I'm no financial genius (I barely qualify as a financial moron), but I'm pretty happy with a stock that I bought just before we left for China: (CTRP). CTrip is basically Expedia in China -- online airline and hotel bookings.

After seeing the burgeoning new middle class in China, and the amount of travel they did at the May holiday (which will be reflected in the 3rd quarter statement), plus the increasing number of computers, it seems (for now) like a no-brainer, especially through the 2008 Olympics (I figure the Chinese government is not going to rock teh boat one iota until after that, and possibly until after Shanghai hosts the World Expo in 2010).

Anyway, the stock is doing well, and recently they announced that they will be paying dividends soon, too.

Buy at your own risk.

Friday, June 22, 2007

Imperial Meal

In Beijing's Beihai Park, Fangshan Restaurant has been serving the public for more than eighty years. The first chef had worked in the Forbidden City and so the quality of the food is said to be appropriate for the Emperor--or Empress.

From what we heard Dowager Cixi "The Dragon Lady" used to come to Beihai when it was still private property and eat a meal at this auxiliary kitchen when she was bored of the food at the Palace. Our guide Sean told us that the kitchens would prepare literally dozens of dishes for every meal so that they would be ready whenever the Dragon Lady made her desires known.

Our meal was absolutely delicious, wonderful textures and flavors and a real variety of ingredients (including camel). Recommended!

(Oh, and we didn't have the kids with us. Thanks, Ma and Ba!)

China Index

Thursday, June 14, 2007

Chinese Children's Department Store

After three weeks traveling through China – riding a superfast train in Shanghai, visiting the terracotta army in Xian, climbing the Great Wall – if you asked my kids what there favorite site was, they might tell you about the subbasement of a department store in Beijing. Not just any department store, mind you, but four floors of clothes, accessories, and toys and that aforementioned subbasement: a supervised play area where kids get to go flat out and expend some energy.

While I don’t expect many other families with 2 ½ and 4 year olds to be as foolish as mine and travel to China, there’s something about this wonderful place that gives some insight into the emerging Chinese middle class and the social changes of the last half century. And maybe, a brief description would encourage someone in the US to build something half as fun for our kids.

First of all, the store: Ertong Shangdian is a department store on Wangfujing, Beijing’s pedestrian shopping street not far from Tianamen Square. Think Minneapolis’ Nicolett Mall or Boston’s Downtown Crossing, a street lined with large department stores punctuated by more transient clothing or gadget emporiums. But then multiply by ten, because this is China. While Toys ‘R’ Us is filing for bankruptcy here, Ertong Shangdian is selling every conceivable children’s item you could want or need.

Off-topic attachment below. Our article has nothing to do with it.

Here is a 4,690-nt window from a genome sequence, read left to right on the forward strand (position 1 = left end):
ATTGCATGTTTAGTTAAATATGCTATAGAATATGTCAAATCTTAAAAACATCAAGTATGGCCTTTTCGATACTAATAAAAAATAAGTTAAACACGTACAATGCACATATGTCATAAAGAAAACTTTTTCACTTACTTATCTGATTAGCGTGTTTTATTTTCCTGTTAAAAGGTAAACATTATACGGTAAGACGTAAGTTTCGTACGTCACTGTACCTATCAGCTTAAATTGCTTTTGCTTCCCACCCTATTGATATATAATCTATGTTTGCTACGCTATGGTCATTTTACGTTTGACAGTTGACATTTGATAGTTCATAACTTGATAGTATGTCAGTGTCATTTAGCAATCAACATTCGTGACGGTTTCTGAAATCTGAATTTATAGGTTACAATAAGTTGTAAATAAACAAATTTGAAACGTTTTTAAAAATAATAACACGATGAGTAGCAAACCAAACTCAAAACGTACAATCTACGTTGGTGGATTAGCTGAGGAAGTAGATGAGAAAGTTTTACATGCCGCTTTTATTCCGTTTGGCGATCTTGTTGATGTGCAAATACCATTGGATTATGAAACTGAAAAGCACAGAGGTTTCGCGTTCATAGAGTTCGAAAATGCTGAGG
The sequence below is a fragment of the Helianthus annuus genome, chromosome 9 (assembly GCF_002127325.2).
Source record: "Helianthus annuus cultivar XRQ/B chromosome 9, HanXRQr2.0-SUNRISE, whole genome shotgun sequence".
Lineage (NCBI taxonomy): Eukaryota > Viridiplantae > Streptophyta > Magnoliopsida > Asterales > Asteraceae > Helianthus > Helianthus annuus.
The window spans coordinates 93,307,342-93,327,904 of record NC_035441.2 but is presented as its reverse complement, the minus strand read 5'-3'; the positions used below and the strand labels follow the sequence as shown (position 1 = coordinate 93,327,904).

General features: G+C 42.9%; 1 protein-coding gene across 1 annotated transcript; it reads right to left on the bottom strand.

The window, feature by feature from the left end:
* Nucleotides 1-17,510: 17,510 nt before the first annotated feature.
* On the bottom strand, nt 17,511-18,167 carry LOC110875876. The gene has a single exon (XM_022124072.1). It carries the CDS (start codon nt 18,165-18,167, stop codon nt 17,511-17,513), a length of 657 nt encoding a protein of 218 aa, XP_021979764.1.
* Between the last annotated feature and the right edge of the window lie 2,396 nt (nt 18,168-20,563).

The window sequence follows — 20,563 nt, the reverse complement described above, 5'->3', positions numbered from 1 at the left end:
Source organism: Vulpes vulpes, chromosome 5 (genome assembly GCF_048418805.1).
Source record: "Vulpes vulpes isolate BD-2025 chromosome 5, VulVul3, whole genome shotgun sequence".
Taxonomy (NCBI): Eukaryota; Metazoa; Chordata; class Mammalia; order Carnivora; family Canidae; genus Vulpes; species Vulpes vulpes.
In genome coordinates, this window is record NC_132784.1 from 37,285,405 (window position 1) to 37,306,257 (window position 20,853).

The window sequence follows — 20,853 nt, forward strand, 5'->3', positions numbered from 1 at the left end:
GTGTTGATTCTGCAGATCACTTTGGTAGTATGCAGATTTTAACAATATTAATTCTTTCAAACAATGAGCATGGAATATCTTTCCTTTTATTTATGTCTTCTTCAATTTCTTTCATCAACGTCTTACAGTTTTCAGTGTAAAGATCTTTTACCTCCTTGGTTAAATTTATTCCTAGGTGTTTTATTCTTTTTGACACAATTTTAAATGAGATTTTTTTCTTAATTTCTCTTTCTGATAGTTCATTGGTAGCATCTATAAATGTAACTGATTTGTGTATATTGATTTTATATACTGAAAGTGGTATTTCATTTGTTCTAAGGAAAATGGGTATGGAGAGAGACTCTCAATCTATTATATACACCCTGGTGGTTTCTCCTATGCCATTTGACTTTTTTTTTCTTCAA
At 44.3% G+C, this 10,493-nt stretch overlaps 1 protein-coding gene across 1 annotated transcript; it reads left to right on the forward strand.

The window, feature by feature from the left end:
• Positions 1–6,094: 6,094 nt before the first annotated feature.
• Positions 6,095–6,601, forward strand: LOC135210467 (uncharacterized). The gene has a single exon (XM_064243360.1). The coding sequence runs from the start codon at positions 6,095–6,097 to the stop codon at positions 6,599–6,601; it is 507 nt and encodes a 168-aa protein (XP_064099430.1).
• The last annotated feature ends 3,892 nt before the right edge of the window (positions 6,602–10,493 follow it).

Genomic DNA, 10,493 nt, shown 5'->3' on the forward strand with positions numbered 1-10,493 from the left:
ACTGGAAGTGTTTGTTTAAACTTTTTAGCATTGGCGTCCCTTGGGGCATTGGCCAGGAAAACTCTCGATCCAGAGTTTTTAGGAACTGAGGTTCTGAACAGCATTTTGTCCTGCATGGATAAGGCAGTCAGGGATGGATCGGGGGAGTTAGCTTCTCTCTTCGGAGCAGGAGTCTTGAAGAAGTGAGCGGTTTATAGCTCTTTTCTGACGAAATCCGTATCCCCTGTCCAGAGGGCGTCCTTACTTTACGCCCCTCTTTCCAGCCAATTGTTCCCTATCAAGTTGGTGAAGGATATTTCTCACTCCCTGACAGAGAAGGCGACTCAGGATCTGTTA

Pampers? Avent bottles? Up on 3 (although the diapers are pricey (about $.50 each) in the land of split crotch children’s clothes). But this may be useful for those dozens of parents with adopted kids we saw in the hotels.

Clothes? 2008 Olympic merchandise? On 2.

Toys? Well, toys are everywhere, but the ground floor is the main focus though mostly with foreign imports like Barbie and Legos. The latest gadget this year is a remote control helicopter that is remarkably robust – fly it into the ceiling and it just bounces off and regains balance.

Shoes, hats, backpacks? That’s in the basement along with a magician’s stage where tricks are demonstrated and available for purchase.

As you can imagine, children would be happy just to wander the first floor and basement. But there’s more.

The subbasement.

Taking the escalator down one more flight you’ll see in front of you a gated area with seats facing in. Behind the gate is an artificial beach of white sand, a water wheel turning and keeping the air humid, and the prow of a ship. And kids scrambling all over the place. There are also statues of Snow White and the Seven Dwarves on the beach, but I can’t say I understood why.

Moving counterclockwise, the next quarter is also gated. Behind this play area is a huge habitrail for children, a two story labyrinth of slides, ladders, zip lines, trampolines, swings, and kiddie pools filled with plastic balls. There may have been more but I didn’t make it to the furthest back.

The next play area was my favorite, although it sounds the worst from a liberal parents point of view: a foam combat zone. A balcony ran like a figure eight around the place and there were guns mounted top and bottom that would use air pressure to shoot foam balls into the main play space. The upper guns were protected by the netting that kept the kids from falling out and the lower ones had sandbags so kids could make trenches. And again, a selection of slides, punching bag forests, crawl through tubes and other obstacles encouraged a lot of shrieks of joy.